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Heel Pain: What is it, and how do I get rid of it?

Heel pain is a painful condition affecting the bottom of the foot. It is typically called plantar fasciitis. However, plantar fasciosis is more accurate when there is no inflammation but chronic degeneration instead. Acute plantar fasciitis is defined as inflammation of the origin of the plantar fascia and fascial structures around the area. Plantar fasciitis or fasciosis is usually just on one side. The pain is worse in the morning upon first stepping out of bed and will reduce after a few steps. However, as you continue to stand the pain will continue.

This article will help you understand:

  • how plantar fasciitis develops
  • What are the risk factors
  • what can be done for your pain

As you can imagine, when the foot is on the ground a tremendous amount of force (the full weight of the body) is concentrated on the plantar fascia or bottom of the foot. This force stretches the plantar fascia as the arch of the foot tries to flatten from the weight of your body. This is just how the string on a bow is stretched by the force of the bow trying to straighten. This leads to stress on the plantar fascia where it attaches to the heel bone. Small tears of the fascia can result. These tears are normally repaired by the body.

An Injury occurs as the body is no longer able to heel the injury to the fascia from either: standing all day or from over-training (running, jumping, etc). Heel pain usually comes on slowly and not all at once. You begin to notice the pain in the heel when getting up from sitting for a while or during the first step in the morning. The pain will usually go away after a short while or after you are “warmed up.” However, once the pain comes on, it is very difficult to get rid off.

People who spend a lot of time on their feet are usually plagued by heel pain at some point in their life. They will often experience this pain on multiple occasions. Nurses, service industry professionals, and runners will usually find themselves seeking relief of pain at the heel. This will, most likely, lead to time away from work or from training. In certain circumstances, people will begin a new job or initiate training and unexpectedly experience pain at their heel. This situation is one from doing too much too soon. The tissue at the bottom of the foot is not used to spending increased amount of time in weight bearing (on your feet).

Because we do not like to stop training or quit our professions due to pain in our feet, we seek out treatments that work for some but not for many others. One such treatment is the use of ORTHOTICS. These are inserts that people put into their shoes in order to provide support and prevent the fascia from stretching while on your feet. Unfortunately, most health care providers prescribe $400 dollar rigid inserts that cause more pain than you currently have. This is not economical, nor is it the correct treatment. However, over the counter gel heel cups can be magical for some folks! These are very inexpensive and will often help tremendously. This is just a bandaid! There is more to address that will help you alleviate heel pain for the long term!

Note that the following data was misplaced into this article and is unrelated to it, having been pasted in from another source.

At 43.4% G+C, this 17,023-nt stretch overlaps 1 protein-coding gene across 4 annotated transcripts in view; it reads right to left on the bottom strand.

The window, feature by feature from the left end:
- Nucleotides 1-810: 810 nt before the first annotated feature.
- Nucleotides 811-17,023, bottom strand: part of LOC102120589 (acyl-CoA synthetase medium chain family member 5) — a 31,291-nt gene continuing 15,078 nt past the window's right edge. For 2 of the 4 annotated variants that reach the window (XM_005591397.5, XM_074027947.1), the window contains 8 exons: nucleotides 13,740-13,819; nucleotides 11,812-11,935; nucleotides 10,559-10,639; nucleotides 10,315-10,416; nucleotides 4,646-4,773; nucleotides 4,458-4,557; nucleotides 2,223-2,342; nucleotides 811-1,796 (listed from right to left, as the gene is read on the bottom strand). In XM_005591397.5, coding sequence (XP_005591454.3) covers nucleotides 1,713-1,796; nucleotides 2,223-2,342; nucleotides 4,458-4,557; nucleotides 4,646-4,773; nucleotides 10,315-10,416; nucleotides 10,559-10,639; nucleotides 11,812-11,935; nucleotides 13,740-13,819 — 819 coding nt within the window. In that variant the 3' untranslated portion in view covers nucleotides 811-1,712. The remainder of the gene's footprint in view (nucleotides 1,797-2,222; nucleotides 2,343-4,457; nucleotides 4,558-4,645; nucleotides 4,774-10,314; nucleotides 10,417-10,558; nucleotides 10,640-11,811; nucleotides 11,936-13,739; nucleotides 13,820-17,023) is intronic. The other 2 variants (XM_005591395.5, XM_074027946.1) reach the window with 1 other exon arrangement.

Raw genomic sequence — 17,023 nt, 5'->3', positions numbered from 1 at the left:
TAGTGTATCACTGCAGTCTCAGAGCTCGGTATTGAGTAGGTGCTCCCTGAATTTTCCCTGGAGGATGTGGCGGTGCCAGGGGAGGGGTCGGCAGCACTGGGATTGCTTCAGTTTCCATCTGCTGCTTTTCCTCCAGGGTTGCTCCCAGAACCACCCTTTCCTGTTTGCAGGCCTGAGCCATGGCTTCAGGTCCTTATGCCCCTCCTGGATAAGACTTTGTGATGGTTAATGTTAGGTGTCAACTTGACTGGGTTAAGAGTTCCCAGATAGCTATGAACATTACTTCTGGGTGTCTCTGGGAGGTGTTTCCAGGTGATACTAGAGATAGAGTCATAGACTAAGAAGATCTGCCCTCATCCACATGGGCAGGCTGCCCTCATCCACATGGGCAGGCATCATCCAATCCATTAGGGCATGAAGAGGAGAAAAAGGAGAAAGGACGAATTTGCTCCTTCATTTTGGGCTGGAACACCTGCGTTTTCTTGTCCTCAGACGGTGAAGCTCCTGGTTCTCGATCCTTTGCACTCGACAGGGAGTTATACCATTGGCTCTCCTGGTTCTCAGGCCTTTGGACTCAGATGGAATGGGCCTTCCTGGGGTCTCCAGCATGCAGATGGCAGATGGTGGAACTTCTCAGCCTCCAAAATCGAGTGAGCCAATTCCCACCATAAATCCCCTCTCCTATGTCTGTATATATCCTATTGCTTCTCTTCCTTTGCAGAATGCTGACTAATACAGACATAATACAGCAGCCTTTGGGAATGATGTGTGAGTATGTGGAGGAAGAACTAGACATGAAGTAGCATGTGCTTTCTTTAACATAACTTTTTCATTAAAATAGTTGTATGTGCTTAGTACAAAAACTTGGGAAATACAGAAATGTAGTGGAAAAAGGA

We find that many times it takes a combination of different approaches to get the best results for patients with plantar fasciitis. There isn’t a one-size-fits-all plan. Some patients do best with a combination of heel padding, exercises, and stretching. If this doesn’t provide relief from symptoms within four to six weeks, then we may advise follow up with a podiatrist or orthopedic surgeon.

So, here are the do’s and don’ts:

DO: Take a little time off your feet away from work and recreation. This will allow the tissue to rest and start the repair process as you participate with specific exercises.

DON’T: Roll the bottom of your foot on a water bottle or massage ball. First, there is no inflammation so what are you icing? Second, you have tissue irritation and you do not want to further the injury.

DO: A specific set of exercises that aim to increase length of the muscles in the foot and achilles region. Please see the ones I suggest below.

DON’T: Calf stretch! If you are currently stretching and it continues to hurt, please stop! It is that easy… not all cases of plantar fasciitis will resolve with stretching. There is most likely a weakness that needs to be addressed.

I hope that the above list just turned everything you thought about treating heel pain upside-down! We have done too much of the same old stuff for too long and we now know why it didn’t work out very well.

Here is where you can start:

  1. Try to perform a heel raise on one foot for at least 10 times. Do this to both legs and see if it is more difficult on the side of the heel pain.
  2. Pick up a pencil, marbles, or scrunch up a towel up on the ground and then repeat it about 10 times.
  3. Sit on a chair and cross the involved leg across your knee. Pull your big toe backwards and try to “stretch” your foot and toe backwards for about 10 seconds and do this about 3-4 times.

If you need a more detailed or specific list of exercises, be on the look out for videos of how you can manage your plantar fasciitis on your own at home. If the pain in your heel has increased to the point of severe pain, it might be time to see a medical professional to make sure there is not something else happening!

Take care and keep moving!

Mike the PT

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